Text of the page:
26. Know why you’re presenting.When creating a presentation, don’t think about what you want to say. Think about what decision you want the audience to make.
  27. Lose the verbal tics.Don’t use “like,” “uhhh,” “you know,” or “OK?” when you’re thinking of what to say. Just leave a gap; it makes you seem thoughtful.
  28. Make no apology.Never apologize for circumstances outside your control. Apologies make you sounds like a victim. Keep it upbeat.
  29. Mingle beforehand. Arrive well before your presentation to meet audience members and gauge their interests. Tune your presentation to match.
  30. Minimize your own opinions.Make your case using meaningful, emotion-laden facts rather than just spouting your take on the issue.
  31. Neutralize inevitable objections.When you know an objection will surface (like “it’s too expensive”), answer the objection in the body of your presentation.
  32. Never tell a joke. Jokes are hokey; even professional comedians no longer tell them. Instead, make observations that reveal the humorous side of real life.
  33. No slide barrages.If you’re nearing the end of your allotted time, don’t try to cram 25 slides into the last five minutes.
  34. Only backtrack when you must.Clicking back to a slide makes you seem disorganized. Only do it for must-answer-now questions.
  35. Pace yourself. Rule of thumb: the number of slides should match the number of minutes in the presentation.
  36. Prepare your own questions.Have a question or two ready so that the Q&A at the end doesn’t lapse into an uncomfortable silence.
  37. Present when people aren’t distracted.If possible, avoid presenting at the end of workday, just before lunch, or the day before a holiday.
  38. Put “Relax, Breathe & Slow Down” at the top of your notes.These reminders will keep you centred and in control of both yourself and the room.
  39. Rehearse, rehearse, rehearse.Presentations should never be improvisations. Prepare by rehearsing your talk.
  40. Relevance, relevance, relevance.Only present issues and ideas that are meaningful to your audience. If nobody cares, why are you presenting?
  41. Remain within your allotted time.Continuing to talk after your presentation is supposed to end makes you seem disrespectful and arrogant.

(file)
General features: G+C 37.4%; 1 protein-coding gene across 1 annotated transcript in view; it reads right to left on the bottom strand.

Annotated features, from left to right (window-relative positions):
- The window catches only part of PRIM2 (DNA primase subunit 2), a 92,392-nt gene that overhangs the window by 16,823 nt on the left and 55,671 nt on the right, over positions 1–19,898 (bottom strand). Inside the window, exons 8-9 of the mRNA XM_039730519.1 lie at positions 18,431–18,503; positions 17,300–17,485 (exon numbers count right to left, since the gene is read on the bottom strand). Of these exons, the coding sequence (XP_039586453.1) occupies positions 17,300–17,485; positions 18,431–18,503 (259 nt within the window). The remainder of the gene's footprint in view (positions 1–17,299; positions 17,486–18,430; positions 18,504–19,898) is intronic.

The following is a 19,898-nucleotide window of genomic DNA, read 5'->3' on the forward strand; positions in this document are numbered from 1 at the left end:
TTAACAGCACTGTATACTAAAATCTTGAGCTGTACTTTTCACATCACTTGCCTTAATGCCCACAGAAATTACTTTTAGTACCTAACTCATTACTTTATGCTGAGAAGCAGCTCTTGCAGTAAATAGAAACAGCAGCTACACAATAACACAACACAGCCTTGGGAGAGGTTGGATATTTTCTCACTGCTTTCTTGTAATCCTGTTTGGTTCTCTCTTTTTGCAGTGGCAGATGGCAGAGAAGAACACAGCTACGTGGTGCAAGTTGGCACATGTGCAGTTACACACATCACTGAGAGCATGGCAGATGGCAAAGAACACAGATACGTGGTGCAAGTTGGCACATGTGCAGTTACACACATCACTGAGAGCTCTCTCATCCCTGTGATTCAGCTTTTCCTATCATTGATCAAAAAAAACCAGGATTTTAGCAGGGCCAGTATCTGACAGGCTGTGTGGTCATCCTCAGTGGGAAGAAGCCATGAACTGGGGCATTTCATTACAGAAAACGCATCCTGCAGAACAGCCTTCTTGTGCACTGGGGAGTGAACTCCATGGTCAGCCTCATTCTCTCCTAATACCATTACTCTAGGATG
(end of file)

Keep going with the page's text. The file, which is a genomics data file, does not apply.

42. Remove all stock photography.Photos showing models “working” in an ideal office are visual noise. Better no visual at all than something posed and corny.
  43. Respect your audience’s intelligence.Even if you’re the world’s top expert on your subject matter, don’t be snarky about your audience’s relative ignorance.
  44. Select a simple slide design.This keeps the focus on your presentation rather than on the visual background.
  45. Simplify your fonts. A simple, unornamented font (like Arial) makes a slide much easier to read.
  46. Slow down!If your presentation is running long, skip over slides rather than going “motor mouth” to cram everything in.
  47. Speak to individuals. Rather than talk to the whole room, pick successive audience members and address your remarks to each.
  48. Step away from the podium.If you remain behind the podium, your presentation will seem like a lecture.
  49. Stop turning statements into questions.That weird little uptick at the end of a statement makes you sound indecisive. Save it for chitchats.
  50. Take them on a journey.Bring the audience from where they are today to where they’re in the emotional state to make a decision.
  51. Talk TO them, not AT them.Keep your tone conversational rather than formal. Think “dinner party” rather than “lecture hall.”
  52. Tell a story or series of stories. Rather than outlining elements of your subject matter, provide a sequence of events explaining why it’s meaningful.

Professional Speakers